Library of Congress gets health workers’ audio COVID diaries

WASHINGTON — The Library of Congress has acquired a digital archive of the real-time impressions of more than 200 frontline health care workers documenting the country’s descent into the coronavirus pandemic.

Calvin Lambert, a fetal medicine fellow in a Bronx hospital, recalls how a Black pregnant woman who came in for a checkup “became irate and became scared” even when he attempted to give her a COVID-19 test. She thought the nasal swab itself would give her the virus.

Lambert, who is Black, said he learned to understand “the deep distrust that the patient had and that many patients who are Black have for the medical system.”

The audio diaries from health care workers like Lambert were collected by The Nocturnists, a medical storytelling project, for its “Stories from a Pandemic” podcast series, which ran in spring 2020. The collection contains more than 700 audio clips documenting the chaotic conditions in overwhelmed hospitals as medical workers struggled with their own stress, exhaustion and grief.

The digital archive will be housed in the library’s American Folklife Center, which has been building up a collection of oral histories dating back to World War I, including testimonials from 9/11 first responders and survivors from hurricanes Katrina and Rita.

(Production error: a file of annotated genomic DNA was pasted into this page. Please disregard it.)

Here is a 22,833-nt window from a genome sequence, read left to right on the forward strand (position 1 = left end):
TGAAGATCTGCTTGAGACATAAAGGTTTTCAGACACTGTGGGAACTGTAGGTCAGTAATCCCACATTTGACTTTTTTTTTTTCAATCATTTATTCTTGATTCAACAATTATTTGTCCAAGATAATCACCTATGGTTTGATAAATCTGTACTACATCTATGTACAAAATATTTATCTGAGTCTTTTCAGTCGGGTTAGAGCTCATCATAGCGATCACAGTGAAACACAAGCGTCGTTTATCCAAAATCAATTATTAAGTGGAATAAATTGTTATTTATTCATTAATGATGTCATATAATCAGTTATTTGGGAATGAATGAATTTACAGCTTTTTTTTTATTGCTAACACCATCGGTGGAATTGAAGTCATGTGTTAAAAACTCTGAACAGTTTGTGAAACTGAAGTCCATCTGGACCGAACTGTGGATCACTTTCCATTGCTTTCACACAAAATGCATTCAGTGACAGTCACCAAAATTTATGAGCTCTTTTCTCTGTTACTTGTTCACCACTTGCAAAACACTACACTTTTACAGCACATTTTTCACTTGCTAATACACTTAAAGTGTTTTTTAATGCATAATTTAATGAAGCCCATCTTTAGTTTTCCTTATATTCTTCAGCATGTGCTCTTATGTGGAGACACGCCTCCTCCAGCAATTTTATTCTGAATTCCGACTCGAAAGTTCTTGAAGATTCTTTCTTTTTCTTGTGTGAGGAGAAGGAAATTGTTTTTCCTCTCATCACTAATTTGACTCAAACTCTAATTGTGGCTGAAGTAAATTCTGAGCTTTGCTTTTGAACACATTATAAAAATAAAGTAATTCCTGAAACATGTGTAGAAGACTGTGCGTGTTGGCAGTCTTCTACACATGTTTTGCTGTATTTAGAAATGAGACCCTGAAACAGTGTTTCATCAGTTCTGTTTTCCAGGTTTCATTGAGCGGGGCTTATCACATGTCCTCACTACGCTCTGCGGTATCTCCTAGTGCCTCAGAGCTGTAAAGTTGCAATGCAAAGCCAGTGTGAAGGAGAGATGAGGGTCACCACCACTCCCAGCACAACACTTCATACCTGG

Folklife Center Director Elizabeth Peterson called the collection “really a remarkable gift” and said the audio medium and the intensity of the environment create a deeply intimate and sometimes exhausting portrait.

“You hear the sounds of the workplace, the exhaustion in their voices, and the big and small ways they try to cope and contribute,” she said.

Emily Silverman, a practicing internist and a founder of The Nocturnists, said in a statement that she “couldn’t imagine a better home for our audio library.”

“It captures the raw emotions of numerous health care workers in the first few months of the COVID-19 pandemic and will serve as a historical document for future generations,” Silverman said.

The Nocturnists, which produces live medical storytelling shows in addition to the podcasts, also plans to donate the recordings for its follow-up series, “Stories from a Pandemic: Part 2,” which launched Tuesday.

A sample of audio clips released by the Library of Congress contains a diverse array of medical professionals, from neurosurgeons in Los Angeles to medical students in Philadelphia.

Samuel Slavin, an internal medicine resident in Boston, reflected on the “unpredictable way these patients go down fast” and “how this is weighing on us as doctors.”

Sounding exhausted in his audio clip, Slavin recalled seeing a colleague struggle to finish a simple procedure, with shaking hands and frayed nerves. Slavin helped his colleague calm down, then stepped out to call his own parents, who he feared had started to display COVID symptoms.

“That was when I started to feel crushed. I could feel myself shaking and trembling and futzing with my own phone,” he said.